Saturday 21 September, 2019

Luke 3:15-20

15 The people were waiting expectantly and were all wondering in their hearts if John might possibly be the Messiah. 16 John answered them all, “I baptize you with[a] water. But one who is more powerful than I will come, the straps of whose sandals I am not worthy to untie. He will baptize you with[b] the Holy Spirit and fire. 17 His winnowing fork is in his hand to clear his threshing floor and to gather the wheat into his barn, but he will burn up the chaff with unquenchable fire.” 18 And with many other words John exhorted the people and proclaimed the good news to them. 19 But when John rebuked Herod the tetrarch because of his marriage to Herodias, his brother’s wife, and all the other evil things he had done, 20 Herod added this to them all: He locked John up in prison.

I find myself challenged by the single mindedness of John. No matter what people thought about him, good or bad, he stayed on mission. I wonder if he was ever tempted by the crowds?  The crowds loved him. They even thought that he could have been the Messiah that they were expecting to come.

Surely, he could have stayed on mission but enjoy a more comfortable lifestyle? No one would have questioned him or thought less of him. I mean, was it really that important to keep his Nazarene vow? Maybe not to the crowd, but it meant everything to John.

This is the path that God had set for him, and I imagine that never once did he consider anything else. For John, he chose complete obedience to God. Even though this obedience put him in jail, and eventually claimed his life, he didn’t waiver.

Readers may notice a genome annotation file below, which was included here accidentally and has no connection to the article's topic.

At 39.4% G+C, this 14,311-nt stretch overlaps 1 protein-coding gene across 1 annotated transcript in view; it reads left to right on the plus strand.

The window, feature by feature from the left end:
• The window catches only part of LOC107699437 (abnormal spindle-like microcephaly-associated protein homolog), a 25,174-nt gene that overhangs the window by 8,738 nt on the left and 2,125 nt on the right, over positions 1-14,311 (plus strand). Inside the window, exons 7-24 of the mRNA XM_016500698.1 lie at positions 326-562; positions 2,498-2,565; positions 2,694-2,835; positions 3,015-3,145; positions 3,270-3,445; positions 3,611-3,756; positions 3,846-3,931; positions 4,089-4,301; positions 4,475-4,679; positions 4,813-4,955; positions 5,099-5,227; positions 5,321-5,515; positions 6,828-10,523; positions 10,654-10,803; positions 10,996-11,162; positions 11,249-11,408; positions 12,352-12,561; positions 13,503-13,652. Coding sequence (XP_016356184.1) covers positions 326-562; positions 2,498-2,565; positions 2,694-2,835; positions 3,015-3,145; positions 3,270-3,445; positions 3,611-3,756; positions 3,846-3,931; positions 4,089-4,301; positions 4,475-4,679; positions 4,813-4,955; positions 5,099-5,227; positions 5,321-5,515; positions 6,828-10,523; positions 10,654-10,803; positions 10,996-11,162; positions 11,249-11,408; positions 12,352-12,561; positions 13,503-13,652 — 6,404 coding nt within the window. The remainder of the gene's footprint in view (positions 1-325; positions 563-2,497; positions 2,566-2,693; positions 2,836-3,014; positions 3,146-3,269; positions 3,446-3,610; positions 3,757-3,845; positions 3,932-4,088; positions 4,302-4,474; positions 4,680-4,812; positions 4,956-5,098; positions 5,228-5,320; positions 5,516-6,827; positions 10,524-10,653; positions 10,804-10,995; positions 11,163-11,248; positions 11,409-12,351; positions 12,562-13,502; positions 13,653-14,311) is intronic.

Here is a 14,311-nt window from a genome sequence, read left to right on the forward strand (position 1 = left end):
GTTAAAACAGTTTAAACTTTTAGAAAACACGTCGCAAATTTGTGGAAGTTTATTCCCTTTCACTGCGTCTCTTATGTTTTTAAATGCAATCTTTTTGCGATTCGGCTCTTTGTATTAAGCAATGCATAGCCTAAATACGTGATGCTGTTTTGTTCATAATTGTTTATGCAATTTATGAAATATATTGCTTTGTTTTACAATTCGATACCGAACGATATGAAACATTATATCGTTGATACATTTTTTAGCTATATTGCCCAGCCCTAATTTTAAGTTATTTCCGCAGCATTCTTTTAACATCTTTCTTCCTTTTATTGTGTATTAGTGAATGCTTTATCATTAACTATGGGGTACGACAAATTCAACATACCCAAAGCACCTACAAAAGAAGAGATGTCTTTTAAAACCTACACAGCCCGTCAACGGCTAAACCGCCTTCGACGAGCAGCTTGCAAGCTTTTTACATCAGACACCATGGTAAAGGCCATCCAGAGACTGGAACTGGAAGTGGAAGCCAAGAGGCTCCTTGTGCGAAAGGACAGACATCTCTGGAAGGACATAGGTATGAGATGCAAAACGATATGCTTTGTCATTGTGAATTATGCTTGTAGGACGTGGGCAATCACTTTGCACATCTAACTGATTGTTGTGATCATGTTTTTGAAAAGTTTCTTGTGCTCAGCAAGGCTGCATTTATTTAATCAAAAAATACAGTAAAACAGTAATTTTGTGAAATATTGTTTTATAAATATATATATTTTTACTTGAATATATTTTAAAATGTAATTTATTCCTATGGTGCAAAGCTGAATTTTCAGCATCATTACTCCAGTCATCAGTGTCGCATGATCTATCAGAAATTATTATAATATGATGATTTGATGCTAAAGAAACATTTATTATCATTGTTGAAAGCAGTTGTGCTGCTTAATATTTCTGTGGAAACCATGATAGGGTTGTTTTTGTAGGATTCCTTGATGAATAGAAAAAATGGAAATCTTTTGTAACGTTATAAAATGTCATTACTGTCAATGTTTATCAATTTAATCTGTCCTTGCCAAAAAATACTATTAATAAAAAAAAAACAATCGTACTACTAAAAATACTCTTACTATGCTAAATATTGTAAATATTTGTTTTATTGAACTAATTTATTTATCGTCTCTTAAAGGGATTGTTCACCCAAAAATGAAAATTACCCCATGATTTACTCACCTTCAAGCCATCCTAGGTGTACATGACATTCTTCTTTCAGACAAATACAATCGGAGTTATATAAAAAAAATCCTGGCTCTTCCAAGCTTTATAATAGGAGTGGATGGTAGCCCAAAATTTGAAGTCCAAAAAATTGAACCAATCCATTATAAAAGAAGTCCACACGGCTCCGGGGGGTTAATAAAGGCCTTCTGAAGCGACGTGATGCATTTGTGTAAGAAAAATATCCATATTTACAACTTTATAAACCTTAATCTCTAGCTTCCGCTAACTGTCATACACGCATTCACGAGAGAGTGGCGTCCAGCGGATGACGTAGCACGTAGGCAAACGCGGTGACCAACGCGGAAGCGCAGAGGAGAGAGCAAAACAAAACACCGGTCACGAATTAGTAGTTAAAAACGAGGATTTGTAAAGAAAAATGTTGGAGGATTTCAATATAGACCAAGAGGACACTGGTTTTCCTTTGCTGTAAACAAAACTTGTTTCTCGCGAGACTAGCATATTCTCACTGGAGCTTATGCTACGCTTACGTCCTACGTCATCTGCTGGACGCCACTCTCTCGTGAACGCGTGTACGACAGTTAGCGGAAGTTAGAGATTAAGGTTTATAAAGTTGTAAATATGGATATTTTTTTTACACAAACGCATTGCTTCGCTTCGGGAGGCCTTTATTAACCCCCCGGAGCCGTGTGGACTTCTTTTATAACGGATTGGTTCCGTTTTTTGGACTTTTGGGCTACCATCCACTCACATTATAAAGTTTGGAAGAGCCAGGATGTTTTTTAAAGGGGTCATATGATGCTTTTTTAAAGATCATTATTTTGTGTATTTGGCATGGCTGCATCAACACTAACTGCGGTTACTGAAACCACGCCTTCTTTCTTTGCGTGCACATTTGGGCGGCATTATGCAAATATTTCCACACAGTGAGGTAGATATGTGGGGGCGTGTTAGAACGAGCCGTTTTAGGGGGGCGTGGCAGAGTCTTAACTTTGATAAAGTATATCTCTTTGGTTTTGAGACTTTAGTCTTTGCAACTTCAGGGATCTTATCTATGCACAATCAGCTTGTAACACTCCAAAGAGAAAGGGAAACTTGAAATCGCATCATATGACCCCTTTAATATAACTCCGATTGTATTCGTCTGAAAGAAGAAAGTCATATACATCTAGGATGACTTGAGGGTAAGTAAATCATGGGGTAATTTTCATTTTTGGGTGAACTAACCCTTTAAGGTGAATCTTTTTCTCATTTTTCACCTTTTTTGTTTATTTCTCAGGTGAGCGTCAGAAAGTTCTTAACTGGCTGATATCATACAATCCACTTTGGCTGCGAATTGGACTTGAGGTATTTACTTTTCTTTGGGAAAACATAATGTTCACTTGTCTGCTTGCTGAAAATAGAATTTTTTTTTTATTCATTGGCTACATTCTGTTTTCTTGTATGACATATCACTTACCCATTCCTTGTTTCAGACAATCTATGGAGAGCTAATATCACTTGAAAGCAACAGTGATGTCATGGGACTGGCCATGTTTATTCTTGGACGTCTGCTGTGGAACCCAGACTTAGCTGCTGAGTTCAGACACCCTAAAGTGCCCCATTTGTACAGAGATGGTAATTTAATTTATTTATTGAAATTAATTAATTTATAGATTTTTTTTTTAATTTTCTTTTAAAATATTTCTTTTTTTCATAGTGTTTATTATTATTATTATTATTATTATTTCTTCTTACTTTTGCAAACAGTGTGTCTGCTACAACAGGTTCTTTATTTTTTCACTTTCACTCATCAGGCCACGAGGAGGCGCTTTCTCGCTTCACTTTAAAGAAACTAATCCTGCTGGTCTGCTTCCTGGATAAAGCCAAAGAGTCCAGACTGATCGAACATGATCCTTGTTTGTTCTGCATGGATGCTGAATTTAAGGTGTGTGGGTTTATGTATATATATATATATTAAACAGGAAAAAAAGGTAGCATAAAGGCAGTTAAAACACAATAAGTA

It’s easy to get distracted by life and all the ups and downs and not focus on the mission and plan that God has for us.

Father I thank you that you have a plan and purpose for each of us, and a mission to serve you with. Help me today to not be distracted but to stay on mission for you.

Written by Andrew Martin


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Friday 20 September, 2019

Luke 3:7-14

7 John said to the crowds coming out to be baptized by him, “You brood of vipers! Who warned you to flee from the coming wrath? 8 Produce fruit in keeping with repentance. And do not begin to say to yourselves, ‘We have Abraham as our father.’ For I tell you that out of these stones God can raise up children for Abraham. 9 The ax is already at the root of the trees, and every tree that does not produce good fruit will be cut down and thrown into the fire.” 10 “What should we do then?” the crowd asked. 11 John answered, “Anyone who has two shirts should share with the one who has none, and anyone who has food should do the same.” 12 Even tax collectors came to be baptized. “Teacher,” they asked, “what should we do?” 13 “Don’t collect any more than you are required to,” he told them. 14 Then some soldiers asked him, “And what should we do?” He replied, “Don’t extort money and don’t accuse people falsely—be content with your pay.”

The crowds start coming to John and he wonders who encouraged them to seek God. Are they just wanting to escape God’s wrath or are they true God seekers.

So he asks them to prove they are true God seekers, that they have truly repented. John goes further by attacking the long held belief that being born as a Jew was sufficient for approval from God.

He calls for repentance, and the people wisely ask what does this mean – practically. John gives a series of examples of what a truly repentant person would do.

Clearly John teaches that repentance is not merely confession of sin when we offended someone or God. He is teaching that repentance is living a life where we look out for the needs of others, where we live righteously doing what is right and where we do not use our authority for unjust gain, but we live in contentment.

Written by Ps. Richard Botta


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Thursday 19 September, 2019

Luke 3:1-6